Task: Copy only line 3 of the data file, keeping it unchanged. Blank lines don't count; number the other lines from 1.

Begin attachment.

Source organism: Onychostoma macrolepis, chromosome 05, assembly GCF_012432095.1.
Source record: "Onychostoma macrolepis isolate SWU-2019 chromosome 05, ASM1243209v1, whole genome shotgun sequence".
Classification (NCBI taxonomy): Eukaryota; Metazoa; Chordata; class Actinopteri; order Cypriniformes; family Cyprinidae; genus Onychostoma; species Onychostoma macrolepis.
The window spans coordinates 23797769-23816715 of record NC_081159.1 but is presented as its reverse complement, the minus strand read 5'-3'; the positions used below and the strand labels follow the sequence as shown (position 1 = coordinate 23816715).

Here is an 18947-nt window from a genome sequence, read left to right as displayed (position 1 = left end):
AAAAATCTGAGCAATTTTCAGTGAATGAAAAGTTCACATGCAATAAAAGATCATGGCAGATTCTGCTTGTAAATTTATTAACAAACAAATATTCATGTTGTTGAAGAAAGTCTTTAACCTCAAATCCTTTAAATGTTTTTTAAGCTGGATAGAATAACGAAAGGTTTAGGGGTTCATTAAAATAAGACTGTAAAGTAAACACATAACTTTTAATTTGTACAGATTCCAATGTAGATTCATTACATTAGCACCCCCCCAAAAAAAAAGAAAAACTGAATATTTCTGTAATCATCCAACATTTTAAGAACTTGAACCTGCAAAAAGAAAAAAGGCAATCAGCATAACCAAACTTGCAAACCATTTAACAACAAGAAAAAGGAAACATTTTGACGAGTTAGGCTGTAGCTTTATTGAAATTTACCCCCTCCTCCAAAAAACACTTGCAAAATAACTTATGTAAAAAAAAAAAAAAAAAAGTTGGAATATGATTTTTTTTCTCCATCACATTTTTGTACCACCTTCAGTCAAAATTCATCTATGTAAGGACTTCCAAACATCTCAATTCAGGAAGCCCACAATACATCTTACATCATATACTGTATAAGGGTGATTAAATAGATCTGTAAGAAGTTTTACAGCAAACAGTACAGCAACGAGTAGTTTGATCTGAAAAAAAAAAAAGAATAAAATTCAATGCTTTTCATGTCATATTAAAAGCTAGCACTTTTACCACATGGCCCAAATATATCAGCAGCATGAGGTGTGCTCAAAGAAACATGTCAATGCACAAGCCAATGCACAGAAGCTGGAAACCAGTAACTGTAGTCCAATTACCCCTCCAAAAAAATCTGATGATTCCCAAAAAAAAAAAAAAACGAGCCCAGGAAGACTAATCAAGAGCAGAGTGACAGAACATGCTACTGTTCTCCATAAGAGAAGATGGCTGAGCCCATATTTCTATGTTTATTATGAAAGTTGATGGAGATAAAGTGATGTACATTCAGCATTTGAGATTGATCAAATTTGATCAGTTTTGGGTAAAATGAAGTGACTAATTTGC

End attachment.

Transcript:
Classification (NCBI taxonomy): Eukaryota; Metazoa; Chordata; class Actinopteri; order Cypriniformes; family Cyprinidae; genus Onychostoma; species Onychostoma macrolepis.